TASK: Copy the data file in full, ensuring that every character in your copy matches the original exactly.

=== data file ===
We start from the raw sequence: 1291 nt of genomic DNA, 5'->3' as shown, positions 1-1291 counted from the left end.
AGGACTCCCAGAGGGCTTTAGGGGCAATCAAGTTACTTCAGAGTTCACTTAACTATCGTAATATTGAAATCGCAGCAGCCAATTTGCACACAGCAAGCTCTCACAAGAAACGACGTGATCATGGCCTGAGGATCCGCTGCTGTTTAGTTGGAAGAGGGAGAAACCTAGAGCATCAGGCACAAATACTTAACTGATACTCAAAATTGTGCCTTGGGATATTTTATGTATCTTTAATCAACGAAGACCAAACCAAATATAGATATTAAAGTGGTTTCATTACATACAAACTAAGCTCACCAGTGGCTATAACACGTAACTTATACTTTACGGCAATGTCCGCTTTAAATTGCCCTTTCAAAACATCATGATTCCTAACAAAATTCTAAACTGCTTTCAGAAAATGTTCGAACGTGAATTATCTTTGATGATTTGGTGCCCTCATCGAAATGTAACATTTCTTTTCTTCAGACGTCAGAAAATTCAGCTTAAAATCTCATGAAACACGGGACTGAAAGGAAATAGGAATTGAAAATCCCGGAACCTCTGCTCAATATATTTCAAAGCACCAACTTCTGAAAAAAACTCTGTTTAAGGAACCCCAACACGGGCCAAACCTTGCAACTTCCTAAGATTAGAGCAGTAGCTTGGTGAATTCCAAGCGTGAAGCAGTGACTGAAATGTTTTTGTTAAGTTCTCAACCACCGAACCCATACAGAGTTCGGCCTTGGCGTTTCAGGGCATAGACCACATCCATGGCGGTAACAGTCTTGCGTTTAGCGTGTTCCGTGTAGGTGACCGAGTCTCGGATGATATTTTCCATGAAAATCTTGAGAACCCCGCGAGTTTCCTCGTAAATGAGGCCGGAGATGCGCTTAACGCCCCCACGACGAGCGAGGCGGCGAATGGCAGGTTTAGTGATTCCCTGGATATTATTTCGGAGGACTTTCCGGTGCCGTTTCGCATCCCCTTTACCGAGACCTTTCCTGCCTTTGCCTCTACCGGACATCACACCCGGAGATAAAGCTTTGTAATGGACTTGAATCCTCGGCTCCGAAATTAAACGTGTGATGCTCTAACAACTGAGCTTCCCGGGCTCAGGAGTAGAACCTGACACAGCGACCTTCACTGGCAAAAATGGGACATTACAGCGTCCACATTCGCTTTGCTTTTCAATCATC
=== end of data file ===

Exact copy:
We start from the raw sequence: 1291 nt of genomic DNA, 5'->3' as shown, positions 1-1291 counted from the left end.
AGGACTCCCAGAGGGCTTTAGGGGCAATCAAGTTACTTCAGAGTTCACTTAACTATCGTAATATTGAAATCGCAGCAGCCAATTTGCACACAGCAAGCTCTCACAAGAAACGACGTGATCATGGCCTGAGGATCCGCTGCTGTTTAGTTGGAAGAGGGAGAAACCTAGAGCATCAGGCACAAATACTTAACTGATACTCAAAATTGTGCCTTGGGATATTTTATGTATCTTTAATCAACGAAGACCAAACCAAATATAGATATTAAAGTGGTTTCATTACATACAAACTAAGCTCACCAGTGGCTATAACACGTAACTTATACTTTACGGCAATGTCCGCTTTAAATTGCCCTTTCAAAACATCATGATTCCTAACAAAATTCTAAACTGCTTTCAGAAAATGTTCGAACGTGAATTATCTTTGATGATTTGGTGCCCTCATCGAAATGTAACATTTCTTTTCTTCAGACGTCAGAAAATTCAGCTTAAAATCTCATGAAACACGGGACTGAAAGGAAATAGGAATTGAAAATCCCGGAACCTCTGCTCAATATATTTCAAAGCACCAACTTCTGAAAAAAACTCTGTTTAAGGAACCCCAACACGGGCCAAACCTTGCAACTTCCTAAGATTAGAGCAGTAGCTTGGTGAATTCCAAGCGTGAAGCAGTGACTGAAATGTTTTTGTTAAGTTCTCAACCACCGAACCCATACAGAGTTCGGCCTTGGCGTTTCAGGGCATAGACCACATCCATGGCGGTAACAGTCTTGCGTTTAGCGTGTTCCGTGTAGGTGACCGAGTCTCGGATGATATTTTCCATGAAAATCTTGAGAACCCCGCGAGTTTCCTCGTAAATGAGGCCGGAGATGCGCTTAACGCCCCCACGACGAGCGAGGCGGCGAATGGCAGGTTTAGTGATTCCCTGGATATTATTTCGGAGGACTTTCCGGTGCCGTTTCGCATCCCCTTTACCGAGACCTTTCCTGCCTTTGCCTCTACCGGACATCACACCCGGAGATAAAGCTTTGTAATGGACTTGAATCCTCGGCTCCGAAATTAAACGTGTGATGCTCTAACAACTGAGCTTCCCGGGCTCAGGAGTAGAACCTGACACAGCGACCTTCACTGGCAAAAATGGGACATTACAGCGTCCACATTCGCTTTGCTTTTCAATCATC